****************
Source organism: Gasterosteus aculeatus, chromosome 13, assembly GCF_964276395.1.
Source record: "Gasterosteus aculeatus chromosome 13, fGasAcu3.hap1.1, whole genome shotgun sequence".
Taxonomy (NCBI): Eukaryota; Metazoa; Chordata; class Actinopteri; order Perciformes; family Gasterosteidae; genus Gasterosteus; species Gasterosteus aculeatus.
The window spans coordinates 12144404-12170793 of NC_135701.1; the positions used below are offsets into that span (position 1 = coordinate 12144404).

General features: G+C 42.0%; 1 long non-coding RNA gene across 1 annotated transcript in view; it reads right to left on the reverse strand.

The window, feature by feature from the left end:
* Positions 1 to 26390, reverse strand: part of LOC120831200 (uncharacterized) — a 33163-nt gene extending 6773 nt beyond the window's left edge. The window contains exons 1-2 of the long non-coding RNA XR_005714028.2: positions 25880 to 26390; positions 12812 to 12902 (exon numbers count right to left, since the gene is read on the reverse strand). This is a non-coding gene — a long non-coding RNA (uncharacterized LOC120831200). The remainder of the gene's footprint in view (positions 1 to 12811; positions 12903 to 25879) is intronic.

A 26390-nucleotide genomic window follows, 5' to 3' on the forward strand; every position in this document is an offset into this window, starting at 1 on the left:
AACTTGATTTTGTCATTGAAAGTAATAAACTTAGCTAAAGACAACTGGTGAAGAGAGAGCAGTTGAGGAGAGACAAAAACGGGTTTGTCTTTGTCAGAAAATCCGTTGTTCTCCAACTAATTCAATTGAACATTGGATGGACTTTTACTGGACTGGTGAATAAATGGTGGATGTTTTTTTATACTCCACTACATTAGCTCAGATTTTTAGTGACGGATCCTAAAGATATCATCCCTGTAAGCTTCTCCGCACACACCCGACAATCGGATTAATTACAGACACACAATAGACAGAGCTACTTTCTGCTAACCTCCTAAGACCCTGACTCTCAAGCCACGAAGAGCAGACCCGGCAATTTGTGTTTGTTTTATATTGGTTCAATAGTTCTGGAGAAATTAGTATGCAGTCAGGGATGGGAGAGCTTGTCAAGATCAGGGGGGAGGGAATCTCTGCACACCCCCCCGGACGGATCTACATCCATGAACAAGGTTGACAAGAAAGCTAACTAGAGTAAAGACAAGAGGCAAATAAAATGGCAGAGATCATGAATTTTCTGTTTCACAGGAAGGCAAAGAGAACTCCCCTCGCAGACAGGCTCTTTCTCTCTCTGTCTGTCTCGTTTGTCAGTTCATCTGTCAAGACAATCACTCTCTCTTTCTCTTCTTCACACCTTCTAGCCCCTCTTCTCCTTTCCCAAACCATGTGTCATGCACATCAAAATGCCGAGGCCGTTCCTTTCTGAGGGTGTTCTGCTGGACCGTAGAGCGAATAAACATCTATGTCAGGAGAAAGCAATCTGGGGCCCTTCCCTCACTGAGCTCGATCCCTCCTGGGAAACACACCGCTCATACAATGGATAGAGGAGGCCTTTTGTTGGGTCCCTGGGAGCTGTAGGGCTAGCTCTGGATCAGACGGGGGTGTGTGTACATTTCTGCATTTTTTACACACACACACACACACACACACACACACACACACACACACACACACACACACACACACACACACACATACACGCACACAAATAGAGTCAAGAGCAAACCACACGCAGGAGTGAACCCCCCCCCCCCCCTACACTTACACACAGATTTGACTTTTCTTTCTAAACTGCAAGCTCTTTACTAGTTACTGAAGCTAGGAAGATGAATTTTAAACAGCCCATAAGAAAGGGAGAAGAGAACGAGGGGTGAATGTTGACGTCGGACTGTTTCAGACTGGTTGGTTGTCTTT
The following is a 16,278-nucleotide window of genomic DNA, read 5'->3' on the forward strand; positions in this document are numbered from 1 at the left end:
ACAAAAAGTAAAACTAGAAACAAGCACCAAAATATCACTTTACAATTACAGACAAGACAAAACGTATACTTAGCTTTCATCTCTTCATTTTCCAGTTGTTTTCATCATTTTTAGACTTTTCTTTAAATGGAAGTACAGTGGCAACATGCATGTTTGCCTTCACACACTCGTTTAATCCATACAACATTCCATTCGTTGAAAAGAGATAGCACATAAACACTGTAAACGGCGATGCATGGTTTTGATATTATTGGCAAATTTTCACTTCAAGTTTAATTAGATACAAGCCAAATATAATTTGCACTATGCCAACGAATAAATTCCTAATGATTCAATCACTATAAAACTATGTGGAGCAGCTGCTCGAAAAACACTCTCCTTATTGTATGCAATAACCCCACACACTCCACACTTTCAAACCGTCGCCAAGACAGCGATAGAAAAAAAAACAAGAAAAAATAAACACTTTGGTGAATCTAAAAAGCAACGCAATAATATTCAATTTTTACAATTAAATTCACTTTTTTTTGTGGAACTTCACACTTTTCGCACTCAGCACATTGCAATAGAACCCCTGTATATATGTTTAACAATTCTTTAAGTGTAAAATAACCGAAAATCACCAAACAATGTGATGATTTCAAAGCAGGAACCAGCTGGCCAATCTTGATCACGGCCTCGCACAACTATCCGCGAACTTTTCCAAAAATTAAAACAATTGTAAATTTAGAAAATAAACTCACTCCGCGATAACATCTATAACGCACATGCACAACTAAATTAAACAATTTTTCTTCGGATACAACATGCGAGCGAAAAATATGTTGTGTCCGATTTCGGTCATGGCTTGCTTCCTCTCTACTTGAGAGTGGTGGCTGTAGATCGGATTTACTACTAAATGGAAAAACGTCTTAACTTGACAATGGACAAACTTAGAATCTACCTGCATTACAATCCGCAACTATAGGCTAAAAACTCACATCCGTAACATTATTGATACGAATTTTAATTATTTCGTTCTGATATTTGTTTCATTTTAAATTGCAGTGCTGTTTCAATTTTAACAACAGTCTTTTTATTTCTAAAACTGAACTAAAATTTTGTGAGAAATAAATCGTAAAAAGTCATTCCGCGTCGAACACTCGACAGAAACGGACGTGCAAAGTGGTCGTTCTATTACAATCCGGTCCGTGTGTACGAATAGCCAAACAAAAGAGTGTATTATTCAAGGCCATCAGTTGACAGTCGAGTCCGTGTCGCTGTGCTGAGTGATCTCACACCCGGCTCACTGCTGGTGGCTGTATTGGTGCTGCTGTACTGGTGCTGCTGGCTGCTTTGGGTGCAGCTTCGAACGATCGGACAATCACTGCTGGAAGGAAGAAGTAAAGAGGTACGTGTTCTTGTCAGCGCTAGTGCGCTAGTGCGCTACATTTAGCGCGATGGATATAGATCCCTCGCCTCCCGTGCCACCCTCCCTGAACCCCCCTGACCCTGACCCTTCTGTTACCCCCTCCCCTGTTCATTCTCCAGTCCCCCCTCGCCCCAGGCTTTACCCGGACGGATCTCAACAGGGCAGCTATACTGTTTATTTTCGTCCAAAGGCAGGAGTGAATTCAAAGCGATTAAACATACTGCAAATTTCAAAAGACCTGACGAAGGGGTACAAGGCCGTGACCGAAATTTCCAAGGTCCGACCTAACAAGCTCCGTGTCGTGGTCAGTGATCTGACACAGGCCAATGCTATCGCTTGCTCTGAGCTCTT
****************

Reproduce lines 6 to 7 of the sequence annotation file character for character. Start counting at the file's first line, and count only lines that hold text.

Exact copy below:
The window, feature by feature from the left end:
* Positions 1 to 26390, reverse strand: part of LOC120831200 (uncharacterized) — a 33163-nt gene extending 6773 nt beyond the window's left edge. The window contains exons 1-2 of the long non-coding RNA XR_005714028.2: positions 25880 to 26390; positions 12812 to 12902 (exon numbers count right to left, since the gene is read on the reverse strand). This is a non-coding gene — a long non-coding RNA (uncharacterized LOC120831200). The remainder of the gene's footprint in view (positions 1 to 12811; positions 12903 to 25879) is intronic.